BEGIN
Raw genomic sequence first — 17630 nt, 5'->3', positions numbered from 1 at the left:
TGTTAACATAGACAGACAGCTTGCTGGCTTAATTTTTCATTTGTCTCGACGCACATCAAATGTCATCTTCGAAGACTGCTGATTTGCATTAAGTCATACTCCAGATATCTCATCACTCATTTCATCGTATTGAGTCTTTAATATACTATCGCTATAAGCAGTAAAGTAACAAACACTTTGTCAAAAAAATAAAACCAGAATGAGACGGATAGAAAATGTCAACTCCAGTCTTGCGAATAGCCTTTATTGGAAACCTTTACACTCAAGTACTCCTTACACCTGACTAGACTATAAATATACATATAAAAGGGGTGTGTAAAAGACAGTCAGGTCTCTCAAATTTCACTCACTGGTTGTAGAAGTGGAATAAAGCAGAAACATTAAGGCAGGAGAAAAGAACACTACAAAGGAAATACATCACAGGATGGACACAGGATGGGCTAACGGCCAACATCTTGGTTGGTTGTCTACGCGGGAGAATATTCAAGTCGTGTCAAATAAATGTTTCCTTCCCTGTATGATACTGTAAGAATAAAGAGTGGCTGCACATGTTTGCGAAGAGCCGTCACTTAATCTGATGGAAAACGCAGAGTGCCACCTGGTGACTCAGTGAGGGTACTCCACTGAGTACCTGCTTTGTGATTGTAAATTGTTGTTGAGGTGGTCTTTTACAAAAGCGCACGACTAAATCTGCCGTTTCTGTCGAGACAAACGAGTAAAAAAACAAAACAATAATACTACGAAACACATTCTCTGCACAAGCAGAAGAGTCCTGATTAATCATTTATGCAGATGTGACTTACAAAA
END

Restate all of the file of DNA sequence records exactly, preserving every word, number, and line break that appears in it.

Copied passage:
Raw genomic sequence first — 17630 nt, 5'->3', positions numbered from 1 at the left:
TGTTAACATAGACAGACAGCTTGCTGGCTTAATTTTTCATTTGTCTCGACGCACATCAAATGTCATCTTCGAAGACTGCTGATTTGCATTAAGTCATACTCCAGATATCTCATCACTCATTTCATCGTATTGAGTCTTTAATATACTATCGCTATAAGCAGTAAAGTAACAAACACTTTGTCAAAAAAATAAAACCAGAATGAGACGGATAGAAAATGTCAACTCCAGTCTTGCGAATAGCCTTTATTGGAAACCTTTACACTCAAGTACTCCTTACACCTGACTAGACTATAAATATACATATAAAAGGGGTGTGTAAAAGACAGTCAGGTCTCTCAAATTTCACTCACTGGTTGTAGAAGTGGAATAAAGCAGAAACATTAAGGCAGGAGAAAAGAACACTACAAAGGAAATACATCACAGGATGGACACAGGATGGGCTAACGGCCAACATCTTGGTTGGTTGTCTACGCGGGAGAATATTCAAGTCGTGTCAAATAAATGTTTCCTTCCCTGTATGATACTGTAAGAATAAAGAGTGGCTGCACATGTTTGCGAAGAGCCGTCACTTAATCTGATGGAAAACGCAGAGTGCCACCTGGTGACTCAGTGAGGGTACTCCACTGAGTACCTGCTTTGTGATTGTAAATTGTTGTTGAGGTGGTCTTTTACAAAAGCGCACGACTAAATCTGCCGTTTCTGTCGAGACAAACGAGTAAAAAAACAAAACAATAATACTACGAAACACATTCTCTGCACAAGCAGAAGAGTCCTGATTAATCATTTATGCAGATGTGACTTACAAAA